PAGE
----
Essays on Marxism and Asia begins with the largely forgotten prophet of ancient Iran Zarathushtra, remembered and immortalized by Friedrich Nietzsche’s Also Sprach Zarathustra. In contrast to the infamous clash of civilization thesis, this book argues for a humanist theory of civilizations and studies the Parsis or Persians who left Iran to settle in India and make it their home. It claims that Parsis, despite being a migrant community, took strength from their Persian heritage and civilization and rose to become the architects of industrial modernity in India.
This book locates this humanist theory in the larger genre of the Asiatic mode of production with caste as its sub-text. It then takes a phenomenological reading of caste in India and says that India is afflicted by a very strange illness called ‘silent blindness’ where humanity is silenced and blinded in front of the caste apparatus. It then analyzes how capitalism and modernity fashioned caste in the image of capitalism and how the Indian right-wing imagined its fascistic politics of race and racial superiority based on the image of caste hierarchy. The problem in India has been that the liberals could not take caste seriously so as to confront it and then annihilate this violent apartheid structure. This, the book argues, has led to the rise of fascism in India. The book concludes with positing two different strands of secularism, namely liberal or bourgeois secularism which merely separates religion and the state (but mixes these when required) and revolutionary secularism which humanizes religion and politics first in order to find the human and class content in both.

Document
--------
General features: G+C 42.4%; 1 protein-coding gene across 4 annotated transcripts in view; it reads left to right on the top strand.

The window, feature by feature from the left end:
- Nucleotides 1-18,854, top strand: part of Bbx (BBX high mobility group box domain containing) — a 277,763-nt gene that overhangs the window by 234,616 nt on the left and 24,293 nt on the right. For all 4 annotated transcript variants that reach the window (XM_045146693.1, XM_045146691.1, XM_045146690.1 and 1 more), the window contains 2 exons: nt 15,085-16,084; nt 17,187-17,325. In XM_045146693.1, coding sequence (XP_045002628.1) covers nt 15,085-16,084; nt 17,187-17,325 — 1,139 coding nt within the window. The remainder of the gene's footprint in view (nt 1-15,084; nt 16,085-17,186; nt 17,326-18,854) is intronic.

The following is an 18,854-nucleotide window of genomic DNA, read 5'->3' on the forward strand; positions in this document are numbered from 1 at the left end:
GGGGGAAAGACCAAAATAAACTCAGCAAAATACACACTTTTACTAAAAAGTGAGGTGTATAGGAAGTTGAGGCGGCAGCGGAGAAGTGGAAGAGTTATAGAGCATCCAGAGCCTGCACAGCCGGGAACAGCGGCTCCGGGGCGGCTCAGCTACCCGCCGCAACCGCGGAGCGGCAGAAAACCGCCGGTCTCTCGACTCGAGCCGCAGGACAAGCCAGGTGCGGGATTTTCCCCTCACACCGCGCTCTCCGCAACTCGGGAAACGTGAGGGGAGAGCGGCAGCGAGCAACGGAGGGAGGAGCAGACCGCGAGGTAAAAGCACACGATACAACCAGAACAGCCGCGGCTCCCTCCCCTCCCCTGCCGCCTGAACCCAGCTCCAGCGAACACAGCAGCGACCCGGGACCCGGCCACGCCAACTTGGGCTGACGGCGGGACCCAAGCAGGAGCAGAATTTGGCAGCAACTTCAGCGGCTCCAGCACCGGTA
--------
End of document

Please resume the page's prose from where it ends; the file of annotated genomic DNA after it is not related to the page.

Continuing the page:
The chapters in this book were originally published in Critique: Journal of Socialist Theory.
Table of Contents
Preface and acknowledgements
1. Introduction: Marxism in the Revolutionary Underworld
2. Zarathushtra in the Indian Underworld
3. Parsis and the Makings of Indian Modernity
4. Messianism and Humanism: Dilemma of an Indian Minority
5. Phenomenology and the Makings of Caste
6. On the Asiatic Mode of Production
7. Rethinking Secularism in India in the Age of Triumphant Fascism
Murzban Jal is Professor and Director at the Centre for Educational Studies, Indian Institute of Education, Pune, India. He was Fellow at the Indian Institute of Advanced Studies, Shimla and an Indian Council of Social Science Research (ICSSR) Senior Fellow where he worked on the ethnography of the makings of a minority community in India. He is author of The Seductions of Karl Marx (2010), Zoroastrianism: from Antiquity to the Modern Period, ed. (2012), The New Militants (2014), Why We Are Not Hindus (2015), What Ails Indian Muslims, ed. with Zaheer Ali (2016), Challenges for the Indian Left, ed. (2017), In the Name of Marx (2018), Zarathushtra and the Inmates of Paradise (2018), Yusuf and Zuleika. The Return of the Despot (2019), The Prison House of Alienation, (2019), Theory and Praxis: Reflections on the Colonization of Knowledge, ed. with Jyoti Bawane (2020) and The Legacy of Karl Marx (2020). He has also published more than hundred papers in national and international journals.